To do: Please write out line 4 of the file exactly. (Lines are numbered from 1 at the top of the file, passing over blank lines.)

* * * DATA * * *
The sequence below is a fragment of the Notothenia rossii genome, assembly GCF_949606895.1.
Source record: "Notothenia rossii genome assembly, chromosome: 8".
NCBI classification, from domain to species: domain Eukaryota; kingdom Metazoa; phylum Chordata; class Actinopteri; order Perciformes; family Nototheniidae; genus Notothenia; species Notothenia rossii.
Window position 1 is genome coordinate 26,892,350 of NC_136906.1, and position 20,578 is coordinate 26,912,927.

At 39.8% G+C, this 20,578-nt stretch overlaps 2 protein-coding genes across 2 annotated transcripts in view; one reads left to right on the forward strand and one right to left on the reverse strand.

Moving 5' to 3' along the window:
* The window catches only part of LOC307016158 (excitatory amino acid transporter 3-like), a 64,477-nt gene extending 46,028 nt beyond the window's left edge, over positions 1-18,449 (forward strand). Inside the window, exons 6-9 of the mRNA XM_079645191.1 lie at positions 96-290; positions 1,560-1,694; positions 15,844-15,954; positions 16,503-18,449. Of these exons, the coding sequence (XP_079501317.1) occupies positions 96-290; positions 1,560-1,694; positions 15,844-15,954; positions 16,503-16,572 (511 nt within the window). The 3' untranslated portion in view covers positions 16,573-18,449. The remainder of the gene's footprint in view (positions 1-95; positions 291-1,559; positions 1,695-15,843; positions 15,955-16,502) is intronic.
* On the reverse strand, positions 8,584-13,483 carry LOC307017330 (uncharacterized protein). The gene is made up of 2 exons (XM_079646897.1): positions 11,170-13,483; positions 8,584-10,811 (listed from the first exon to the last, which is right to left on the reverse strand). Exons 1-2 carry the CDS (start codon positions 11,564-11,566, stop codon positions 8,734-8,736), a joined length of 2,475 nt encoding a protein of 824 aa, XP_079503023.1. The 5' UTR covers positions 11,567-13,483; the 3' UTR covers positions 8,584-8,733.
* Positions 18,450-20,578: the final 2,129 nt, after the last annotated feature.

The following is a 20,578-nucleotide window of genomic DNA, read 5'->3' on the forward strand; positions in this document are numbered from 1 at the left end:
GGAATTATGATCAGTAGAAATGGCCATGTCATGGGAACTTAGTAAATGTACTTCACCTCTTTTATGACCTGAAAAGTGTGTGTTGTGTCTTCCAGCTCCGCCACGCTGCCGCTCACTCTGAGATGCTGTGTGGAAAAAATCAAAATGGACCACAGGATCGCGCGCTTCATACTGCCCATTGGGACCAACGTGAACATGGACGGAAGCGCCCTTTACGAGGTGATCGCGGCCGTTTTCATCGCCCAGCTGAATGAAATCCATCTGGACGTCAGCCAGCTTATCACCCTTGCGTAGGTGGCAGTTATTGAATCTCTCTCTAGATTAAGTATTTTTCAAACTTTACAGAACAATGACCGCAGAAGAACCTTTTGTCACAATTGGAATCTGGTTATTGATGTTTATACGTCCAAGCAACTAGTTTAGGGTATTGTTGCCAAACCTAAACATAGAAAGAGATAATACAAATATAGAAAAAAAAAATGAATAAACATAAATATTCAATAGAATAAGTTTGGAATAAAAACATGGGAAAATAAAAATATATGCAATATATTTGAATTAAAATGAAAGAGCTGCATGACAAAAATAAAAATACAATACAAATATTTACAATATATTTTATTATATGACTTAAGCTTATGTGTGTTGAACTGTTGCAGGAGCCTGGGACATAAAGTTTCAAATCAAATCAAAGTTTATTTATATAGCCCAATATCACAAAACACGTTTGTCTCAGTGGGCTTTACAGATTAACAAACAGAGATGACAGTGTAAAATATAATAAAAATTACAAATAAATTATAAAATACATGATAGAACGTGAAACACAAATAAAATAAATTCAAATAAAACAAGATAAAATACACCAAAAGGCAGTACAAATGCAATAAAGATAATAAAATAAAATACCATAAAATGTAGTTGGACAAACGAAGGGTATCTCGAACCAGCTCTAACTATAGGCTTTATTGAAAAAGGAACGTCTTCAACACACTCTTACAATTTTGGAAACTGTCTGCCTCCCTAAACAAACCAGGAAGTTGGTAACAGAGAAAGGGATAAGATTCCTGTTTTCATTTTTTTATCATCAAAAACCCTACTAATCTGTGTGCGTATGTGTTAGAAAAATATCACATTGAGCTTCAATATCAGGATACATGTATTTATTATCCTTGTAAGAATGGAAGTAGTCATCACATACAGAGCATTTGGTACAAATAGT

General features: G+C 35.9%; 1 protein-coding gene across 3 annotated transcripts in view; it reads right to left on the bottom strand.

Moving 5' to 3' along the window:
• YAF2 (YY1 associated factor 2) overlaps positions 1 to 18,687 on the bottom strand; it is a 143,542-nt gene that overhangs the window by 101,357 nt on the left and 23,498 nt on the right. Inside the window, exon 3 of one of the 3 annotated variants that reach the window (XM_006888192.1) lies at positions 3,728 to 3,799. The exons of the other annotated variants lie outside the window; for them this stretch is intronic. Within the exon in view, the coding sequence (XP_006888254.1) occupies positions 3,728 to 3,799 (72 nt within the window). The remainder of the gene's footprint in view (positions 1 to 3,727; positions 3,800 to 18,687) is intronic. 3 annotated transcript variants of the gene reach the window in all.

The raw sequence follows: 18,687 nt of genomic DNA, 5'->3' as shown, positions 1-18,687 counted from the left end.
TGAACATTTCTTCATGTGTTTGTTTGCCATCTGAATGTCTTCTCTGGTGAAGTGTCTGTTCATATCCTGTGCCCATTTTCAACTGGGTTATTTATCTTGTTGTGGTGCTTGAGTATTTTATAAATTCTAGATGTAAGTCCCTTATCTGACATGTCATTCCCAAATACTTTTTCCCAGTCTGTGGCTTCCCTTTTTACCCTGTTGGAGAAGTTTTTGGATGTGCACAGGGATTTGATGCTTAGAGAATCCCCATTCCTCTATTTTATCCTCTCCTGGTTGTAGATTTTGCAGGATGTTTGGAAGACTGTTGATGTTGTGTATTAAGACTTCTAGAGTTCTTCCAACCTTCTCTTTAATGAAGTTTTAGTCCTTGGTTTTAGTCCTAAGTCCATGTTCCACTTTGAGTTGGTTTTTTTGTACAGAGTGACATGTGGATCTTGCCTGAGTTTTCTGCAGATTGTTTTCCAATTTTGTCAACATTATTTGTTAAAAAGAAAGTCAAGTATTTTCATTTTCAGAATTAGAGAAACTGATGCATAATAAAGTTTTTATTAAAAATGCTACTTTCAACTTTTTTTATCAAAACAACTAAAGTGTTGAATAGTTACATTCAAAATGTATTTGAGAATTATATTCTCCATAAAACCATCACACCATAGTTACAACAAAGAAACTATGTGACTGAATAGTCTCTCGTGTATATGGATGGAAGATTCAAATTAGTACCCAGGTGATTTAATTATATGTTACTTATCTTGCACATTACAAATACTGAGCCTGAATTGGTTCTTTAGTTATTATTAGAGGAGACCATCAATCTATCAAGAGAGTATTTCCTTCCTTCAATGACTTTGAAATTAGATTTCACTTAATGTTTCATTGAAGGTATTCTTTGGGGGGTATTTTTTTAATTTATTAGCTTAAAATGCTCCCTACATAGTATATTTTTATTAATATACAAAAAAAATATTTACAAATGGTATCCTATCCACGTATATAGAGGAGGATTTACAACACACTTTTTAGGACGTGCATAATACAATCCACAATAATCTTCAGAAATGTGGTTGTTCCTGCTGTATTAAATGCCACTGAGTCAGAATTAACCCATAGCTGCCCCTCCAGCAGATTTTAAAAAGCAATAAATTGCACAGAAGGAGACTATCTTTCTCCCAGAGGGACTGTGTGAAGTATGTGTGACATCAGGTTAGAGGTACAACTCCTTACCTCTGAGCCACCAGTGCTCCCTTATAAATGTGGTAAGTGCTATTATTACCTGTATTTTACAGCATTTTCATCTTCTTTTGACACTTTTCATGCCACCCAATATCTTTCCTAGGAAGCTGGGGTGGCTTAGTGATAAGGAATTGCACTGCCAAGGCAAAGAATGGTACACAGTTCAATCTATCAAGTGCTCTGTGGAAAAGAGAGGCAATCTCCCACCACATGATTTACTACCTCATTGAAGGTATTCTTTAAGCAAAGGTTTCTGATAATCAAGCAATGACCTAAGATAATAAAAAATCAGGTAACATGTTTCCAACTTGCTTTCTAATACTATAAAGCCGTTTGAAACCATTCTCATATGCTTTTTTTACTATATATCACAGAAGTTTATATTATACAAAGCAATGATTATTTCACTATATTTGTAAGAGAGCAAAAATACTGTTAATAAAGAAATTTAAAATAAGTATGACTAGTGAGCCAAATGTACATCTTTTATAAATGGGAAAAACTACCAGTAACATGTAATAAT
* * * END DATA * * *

Window position 1 is genome coordinate 26,892,350 of NC_136906.1, and position 20,578 is coordinate 26,912,927.